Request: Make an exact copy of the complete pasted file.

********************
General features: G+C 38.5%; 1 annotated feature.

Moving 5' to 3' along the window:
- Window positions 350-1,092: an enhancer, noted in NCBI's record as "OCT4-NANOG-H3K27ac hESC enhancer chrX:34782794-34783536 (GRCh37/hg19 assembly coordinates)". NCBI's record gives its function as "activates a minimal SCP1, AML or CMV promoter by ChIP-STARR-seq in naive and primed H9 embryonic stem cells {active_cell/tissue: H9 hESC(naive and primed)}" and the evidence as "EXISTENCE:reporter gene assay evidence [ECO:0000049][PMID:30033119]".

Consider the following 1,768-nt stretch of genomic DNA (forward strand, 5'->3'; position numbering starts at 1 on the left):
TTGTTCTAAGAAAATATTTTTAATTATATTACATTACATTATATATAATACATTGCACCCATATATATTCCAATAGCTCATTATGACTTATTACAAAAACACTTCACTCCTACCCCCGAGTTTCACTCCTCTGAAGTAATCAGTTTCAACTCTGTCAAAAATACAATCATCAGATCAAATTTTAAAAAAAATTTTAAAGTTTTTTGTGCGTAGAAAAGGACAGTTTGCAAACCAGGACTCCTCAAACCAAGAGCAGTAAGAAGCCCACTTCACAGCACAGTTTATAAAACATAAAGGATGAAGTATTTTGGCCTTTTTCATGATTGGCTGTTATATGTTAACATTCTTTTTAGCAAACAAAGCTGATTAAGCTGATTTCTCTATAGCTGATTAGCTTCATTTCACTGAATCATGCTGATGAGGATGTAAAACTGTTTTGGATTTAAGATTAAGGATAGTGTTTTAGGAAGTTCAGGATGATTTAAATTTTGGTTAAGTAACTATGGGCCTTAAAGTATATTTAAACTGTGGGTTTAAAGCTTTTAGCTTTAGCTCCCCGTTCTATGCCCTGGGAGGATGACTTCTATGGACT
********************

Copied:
General features: G+C 38.5%; 1 annotated feature.

Moving 5' to 3' along the window:
- Window positions 350-1,092: an enhancer, noted in NCBI's record as "OCT4-NANOG-H3K27ac hESC enhancer chrX:34782794-34783536 (GRCh37/hg19 assembly coordinates)". NCBI's record gives its function as "activates a minimal SCP1, AML or CMV promoter by ChIP-STARR-seq in naive and primed H9 embryonic stem cells {active_cell/tissue: H9 hESC(naive and primed)}" and the evidence as "EXISTENCE:reporter gene assay evidence [ECO:0000049][PMID:30033119]".

Consider the following 1,768-nt stretch of genomic DNA (forward strand, 5'->3'; position numbering starts at 1 on the left):
TTGTTCTAAGAAAATATTTTTAATTATATTACATTACATTATATATAATACATTGCACCCATATATATTCCAATAGCTCATTATGACTTATTACAAAAACACTTCACTCCTACCCCCGAGTTTCACTCCTCTGAAGTAATCAGTTTCAACTCTGTCAAAAATACAATCATCAGATCAAATTTTAAAAAAAATTTTAAAGTTTTTTGTGCGTAGAAAAGGACAGTTTGCAAACCAGGACTCCTCAAACCAAGAGCAGTAAGAAGCCCACTTCACAGCACAGTTTATAAAACATAAAGGATGAAGTATTTTGGCCTTTTTCATGATTGGCTGTTATATGTTAACATTCTTTTTAGCAAACAAAGCTGATTAAGCTGATTTCTCTATAGCTGATTAGCTTCATTTCACTGAATCATGCTGATGAGGATGTAAAACTGTTTTGGATTTAAGATTAAGGATAGTGTTTTAGGAAGTTCAGGATGATTTAAATTTTGGTTAAGTAACTATGGGCCTTAAAGTATATTTAAACTGTGGGTTTAAAGCTTTTAGCTTTAGCTCCCCGTTCTATGCCCTGGGAGGATGACTTCTATGGACT